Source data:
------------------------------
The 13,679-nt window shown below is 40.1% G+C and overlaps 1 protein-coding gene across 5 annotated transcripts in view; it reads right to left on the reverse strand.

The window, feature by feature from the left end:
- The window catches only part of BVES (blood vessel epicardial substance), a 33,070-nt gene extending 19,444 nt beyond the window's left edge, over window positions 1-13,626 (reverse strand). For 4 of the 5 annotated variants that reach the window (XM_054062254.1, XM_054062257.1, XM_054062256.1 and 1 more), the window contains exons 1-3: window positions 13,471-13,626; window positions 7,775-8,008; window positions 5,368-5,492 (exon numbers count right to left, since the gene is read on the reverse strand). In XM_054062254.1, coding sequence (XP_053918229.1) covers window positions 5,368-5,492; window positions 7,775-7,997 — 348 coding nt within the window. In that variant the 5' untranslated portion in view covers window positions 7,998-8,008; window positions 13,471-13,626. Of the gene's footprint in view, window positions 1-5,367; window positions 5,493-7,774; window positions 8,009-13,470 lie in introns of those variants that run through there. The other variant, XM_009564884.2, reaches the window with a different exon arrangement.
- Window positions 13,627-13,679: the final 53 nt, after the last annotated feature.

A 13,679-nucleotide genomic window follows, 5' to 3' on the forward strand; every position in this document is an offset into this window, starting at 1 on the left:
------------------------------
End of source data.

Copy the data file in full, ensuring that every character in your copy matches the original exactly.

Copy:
The 13,679-nt window shown below is 40.1% G+C and overlaps 1 protein-coding gene across 5 annotated transcripts in view; it reads right to left on the reverse strand.

The window, feature by feature from the left end:
- The window catches only part of BVES (blood vessel epicardial substance), a 33,070-nt gene extending 19,444 nt beyond the window's left edge, over window positions 1-13,626 (reverse strand). For 4 of the 5 annotated variants that reach the window (XM_054062254.1, XM_054062257.1, XM_054062256.1 and 1 more), the window contains exons 1-3: window positions 13,471-13,626; window positions 7,775-8,008; window positions 5,368-5,492 (exon numbers count right to left, since the gene is read on the reverse strand). In XM_054062254.1, coding sequence (XP_053918229.1) covers window positions 5,368-5,492; window positions 7,775-7,997 — 348 coding nt within the window. In that variant the 5' untranslated portion in view covers window positions 7,998-8,008; window positions 13,471-13,626. Of the gene's footprint in view, window positions 1-5,367; window positions 5,493-7,774; window positions 8,009-13,470 lie in introns of those variants that run through there. The other variant, XM_009564884.2, reaches the window with a different exon arrangement.
- Window positions 13,627-13,679: the final 53 nt, after the last annotated feature.

A 13,679-nucleotide genomic window follows, 5' to 3' on the forward strand; every position in this document is an offset into this window, starting at 1 on the left: